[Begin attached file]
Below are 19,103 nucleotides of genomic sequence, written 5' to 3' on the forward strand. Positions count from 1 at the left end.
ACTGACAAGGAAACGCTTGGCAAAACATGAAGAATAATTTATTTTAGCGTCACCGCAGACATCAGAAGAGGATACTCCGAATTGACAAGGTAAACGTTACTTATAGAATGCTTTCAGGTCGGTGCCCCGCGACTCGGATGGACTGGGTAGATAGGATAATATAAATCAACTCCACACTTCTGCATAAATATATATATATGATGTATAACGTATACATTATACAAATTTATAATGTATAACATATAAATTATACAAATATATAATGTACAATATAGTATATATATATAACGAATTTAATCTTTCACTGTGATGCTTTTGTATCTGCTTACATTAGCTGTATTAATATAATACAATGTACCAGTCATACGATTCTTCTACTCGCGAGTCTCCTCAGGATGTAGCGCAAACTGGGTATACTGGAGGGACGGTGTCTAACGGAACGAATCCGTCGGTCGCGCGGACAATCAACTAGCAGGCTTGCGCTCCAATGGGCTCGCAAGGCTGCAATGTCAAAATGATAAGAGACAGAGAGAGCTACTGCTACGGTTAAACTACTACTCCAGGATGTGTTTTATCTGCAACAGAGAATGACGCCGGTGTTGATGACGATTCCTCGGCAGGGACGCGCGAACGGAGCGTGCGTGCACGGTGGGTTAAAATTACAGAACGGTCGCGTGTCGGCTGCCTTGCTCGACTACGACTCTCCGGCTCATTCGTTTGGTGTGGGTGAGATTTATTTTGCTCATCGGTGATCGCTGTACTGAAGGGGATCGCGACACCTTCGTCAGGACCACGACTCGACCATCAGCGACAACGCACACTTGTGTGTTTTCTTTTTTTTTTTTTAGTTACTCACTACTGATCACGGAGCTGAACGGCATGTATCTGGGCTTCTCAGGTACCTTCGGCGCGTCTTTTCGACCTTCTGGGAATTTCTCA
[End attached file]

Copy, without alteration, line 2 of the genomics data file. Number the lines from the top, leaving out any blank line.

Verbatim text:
ACTGACAAGGAAACGCTTGGCAAAACATGAAGAATAATTTATTTTAGCGTCACCGCAGACATCAGAAGAGGATACTCCGAATTGACAAGGTAAACGTTACTTATAGAATGCTTTCAGGTCGGTGCCCCGCGACTCGGATGGACTGGGTAGATAGGATAATATAAATCAACTCCACACTTCTGCATAAATATATATATATGATGTATAACGTATACATTATACAAATTTATAATGTATAACATATAAATTATACAAATATATAATGTACAATATAGTATATATATATAACGAATTTAATCTTTCACTGTGATGCTTTTGTATCTGCTTACATTAGCTGTATTAATATAATACAATGTACCAGTCATACGATTCTTCTACTCGCGAGTCTCCTCAGGATGTAGCGCAAACTGGGTATACTGGAGGGACGGTGTCTAACGGAACGAATCCGTCGGTCGCGCGGACAATCAACTAGCAGGCTTGCGCTCCAATGGGCTCGCAAGGCTGCAATGTCAAAATGATAAGAGACAGAGAGAGCTACTGCTACGGTTAAACTACTACTCCAGGATGTGTTTTATCTGCAACAGAGAATGACGCCGGTGTTGATGACGATTCCTCGGCAGGGACGCGCGAACGGAGCGTGCGTGCACGGTGGGTTAAAATTACAGAACGGTCGCGTGTCGGCTGCCTTGCTCGACTACGACTCTCCGGCTCATTCGTTTGGTGTGGGTGAGATTTATTTTGCTCATCGGTGATCGCTGTACTGAAGGGGATCGCGACACCTTCGTCAGGACCACGACTCGACCATCAGCGACAACGCACACTTGTGTGTTTTCTTTTTTTTTTTTTAGTTACTCACTACTGATCACGGAGCTGAACGGCATGTATCTGGGCTTCTCAGGTACCTTCGGCGCGTCTTTTCGACCTTCTGGGAATTTCTCA